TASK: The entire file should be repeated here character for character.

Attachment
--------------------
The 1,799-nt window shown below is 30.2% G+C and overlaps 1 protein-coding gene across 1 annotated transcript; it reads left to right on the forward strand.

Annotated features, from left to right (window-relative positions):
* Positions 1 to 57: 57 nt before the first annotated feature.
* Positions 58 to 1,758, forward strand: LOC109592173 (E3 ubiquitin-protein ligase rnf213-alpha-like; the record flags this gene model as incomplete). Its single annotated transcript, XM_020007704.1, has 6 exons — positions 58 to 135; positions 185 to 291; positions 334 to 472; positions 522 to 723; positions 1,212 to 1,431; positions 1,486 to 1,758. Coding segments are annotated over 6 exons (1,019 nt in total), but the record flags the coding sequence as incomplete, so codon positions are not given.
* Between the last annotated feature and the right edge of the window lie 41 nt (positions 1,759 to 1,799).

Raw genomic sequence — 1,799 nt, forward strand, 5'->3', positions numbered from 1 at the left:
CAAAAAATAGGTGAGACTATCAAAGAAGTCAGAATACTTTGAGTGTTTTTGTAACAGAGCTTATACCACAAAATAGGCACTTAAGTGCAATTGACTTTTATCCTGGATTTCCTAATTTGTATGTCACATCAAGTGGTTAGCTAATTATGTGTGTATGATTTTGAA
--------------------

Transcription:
The 1,799-nt window shown below is 30.2% G+C and overlaps 1 protein-coding gene across 1 annotated transcript; it reads left to right on the forward strand.

Annotated features, from left to right (window-relative positions):
* Positions 1 to 57: 57 nt before the first annotated feature.
* Positions 58 to 1,758, forward strand: LOC109592173 (E3 ubiquitin-protein ligase rnf213-alpha-like; the record flags this gene model as incomplete). Its single annotated transcript, XM_020007704.1, has 6 exons — positions 58 to 135; positions 185 to 291; positions 334 to 472; positions 522 to 723; positions 1,212 to 1,431; positions 1,486 to 1,758. Coding segments are annotated over 6 exons (1,019 nt in total), but the record flags the coding sequence as incomplete, so codon positions are not given.
* Between the last annotated feature and the right edge of the window lie 41 nt (positions 1,759 to 1,799).

Raw genomic sequence — 1,799 nt, forward strand, 5'->3', positions numbered from 1 at the left:
CAAAAAATAGGTGAGACTATCAAAGAAGTCAGAATACTTTGAGTGTTTTTGTAACAGAGCTTATACCACAAAATAGGCACTTAAGTGCAATTGACTTTTATCCTGGATTTCCTAATTTGTATGTCACATCAAGTGGTTAGCTAATTATGTGTGTATGATTTTGAA